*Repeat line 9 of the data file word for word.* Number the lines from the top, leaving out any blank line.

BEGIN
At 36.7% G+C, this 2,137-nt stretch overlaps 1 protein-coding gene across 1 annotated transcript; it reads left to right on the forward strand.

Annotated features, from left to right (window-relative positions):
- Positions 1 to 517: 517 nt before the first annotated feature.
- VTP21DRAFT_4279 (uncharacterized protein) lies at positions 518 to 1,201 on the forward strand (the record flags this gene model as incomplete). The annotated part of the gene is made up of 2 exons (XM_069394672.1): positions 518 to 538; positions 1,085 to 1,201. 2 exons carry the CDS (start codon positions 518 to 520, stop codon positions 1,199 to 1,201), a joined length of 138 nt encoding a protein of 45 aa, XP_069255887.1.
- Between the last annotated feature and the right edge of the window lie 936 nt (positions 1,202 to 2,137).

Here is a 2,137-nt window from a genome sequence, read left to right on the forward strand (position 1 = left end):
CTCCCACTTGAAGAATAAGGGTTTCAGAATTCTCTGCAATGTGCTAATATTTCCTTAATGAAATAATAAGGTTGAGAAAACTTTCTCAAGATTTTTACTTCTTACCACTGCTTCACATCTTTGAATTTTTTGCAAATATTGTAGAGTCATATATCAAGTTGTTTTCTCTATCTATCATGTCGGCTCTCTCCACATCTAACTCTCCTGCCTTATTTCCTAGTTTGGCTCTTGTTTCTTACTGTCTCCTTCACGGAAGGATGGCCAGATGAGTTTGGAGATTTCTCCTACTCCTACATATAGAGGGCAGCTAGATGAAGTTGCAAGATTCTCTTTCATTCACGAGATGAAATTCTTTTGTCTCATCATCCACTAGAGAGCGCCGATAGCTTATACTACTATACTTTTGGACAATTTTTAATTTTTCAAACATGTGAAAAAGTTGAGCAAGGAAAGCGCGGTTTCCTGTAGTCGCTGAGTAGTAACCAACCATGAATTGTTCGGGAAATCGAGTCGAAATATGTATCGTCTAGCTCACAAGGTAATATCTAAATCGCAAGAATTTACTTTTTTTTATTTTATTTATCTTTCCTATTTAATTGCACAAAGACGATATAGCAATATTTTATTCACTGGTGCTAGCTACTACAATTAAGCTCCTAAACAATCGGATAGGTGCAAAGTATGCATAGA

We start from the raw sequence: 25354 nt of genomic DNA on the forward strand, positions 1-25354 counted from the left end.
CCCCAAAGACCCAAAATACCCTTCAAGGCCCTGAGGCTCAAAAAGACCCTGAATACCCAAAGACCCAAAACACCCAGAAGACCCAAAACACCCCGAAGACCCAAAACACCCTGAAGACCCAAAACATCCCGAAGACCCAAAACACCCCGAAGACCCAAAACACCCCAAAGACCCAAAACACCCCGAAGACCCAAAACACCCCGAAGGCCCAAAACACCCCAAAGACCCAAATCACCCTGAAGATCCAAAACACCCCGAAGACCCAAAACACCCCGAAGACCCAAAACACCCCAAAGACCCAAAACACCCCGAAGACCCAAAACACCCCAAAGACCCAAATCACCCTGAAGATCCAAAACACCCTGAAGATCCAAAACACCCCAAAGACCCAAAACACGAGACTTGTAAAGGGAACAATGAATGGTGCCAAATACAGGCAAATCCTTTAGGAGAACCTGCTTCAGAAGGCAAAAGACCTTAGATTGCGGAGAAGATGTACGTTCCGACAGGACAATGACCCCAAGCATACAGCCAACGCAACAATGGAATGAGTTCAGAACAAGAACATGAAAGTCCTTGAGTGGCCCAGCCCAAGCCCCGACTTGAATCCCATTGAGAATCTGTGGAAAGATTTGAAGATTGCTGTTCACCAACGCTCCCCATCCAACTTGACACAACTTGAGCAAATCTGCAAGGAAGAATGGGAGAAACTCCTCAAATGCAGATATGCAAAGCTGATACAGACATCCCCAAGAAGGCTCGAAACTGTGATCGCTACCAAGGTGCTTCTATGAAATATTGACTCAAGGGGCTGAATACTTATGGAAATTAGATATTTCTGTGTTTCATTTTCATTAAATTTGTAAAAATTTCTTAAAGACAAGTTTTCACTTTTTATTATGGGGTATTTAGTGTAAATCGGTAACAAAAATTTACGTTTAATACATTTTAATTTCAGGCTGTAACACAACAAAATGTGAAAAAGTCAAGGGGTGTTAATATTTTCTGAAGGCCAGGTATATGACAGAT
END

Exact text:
CCCCAAAGACCCAAAATACCCTTCAAGGCCCTGAGGCTCAAAAAGACCCTGAATACCCAAAGACCCAAAACACCCAGAAGACCCAAAACACCCCGAAGACCCAAAACACCCTGAAGACCCAAAACATCCCGAAGACCCAAAACACCCCGAAGACCCAAAACACCCCAAAGACCCAAAACACCCCGAAGACCCAAAACACCCCGAAGGCCCAAAACACCCCAAAGACCCAAATCACCCTGAAGATCCAAAACACCCCGAAGACCCAAAACACCCCGAAGACCCAAAACACCCCAAAGACCCAAAACACCCCGAAGACCCAAAACACCCCAAAGACCCAAATCACCCTGAAGATCCAAAACACCCTGAAGATCCAAAACACCCCAAAGACCCAAAACACGAGACTTGTAAAGGGAACAATGAATGGTGCCAAATACAGGCAAATCCTTTAGGAGAACCTGCTTCAGAAGGCAAAAGACCTTAGATTGCGGAGAAGATGTACGTTCCGACAGGACAATGACCCCAAGCATACAGCCAACGCAACAATGGAATGAGTTCAGAACAAGAACATGAAAGTCCTTGAGTGGCCCAGCCCAAGCCCCGACTTGAATCCCATTGAGAATCTGTGGAAAGATTTGAAGATTGCTGTTCACCAACGCTCCCCATCCAACTTGACACAACTTGAGCAAATCTGCAAGGAAGAATGGGAGAAACTCCTCAAATGCAGATATGCAAAGCTGATACAGACATCCCCAAGAAGGCTCGAAACTGTGATCGCTACCAAGGTGCTTCTATGAAATATTGACTCAAGGGGCTGAATACTTATGGAAATTAGATATTTCTGTGTTTCATTTTCATTAAATTTGTAAAAATTTCTTAAAGACAAGTTTTCACTTTTTATTATGGGGTATTTAGTGTAAATCGGTAACAAAAATTTACGTTTAATACATTTTAATTTCAGGCTGTAACACAACAAAATGTGAAAAAGTCAAGGGGTGTTAATATTTTCTGAAGGCCAGGTATATGACAGAT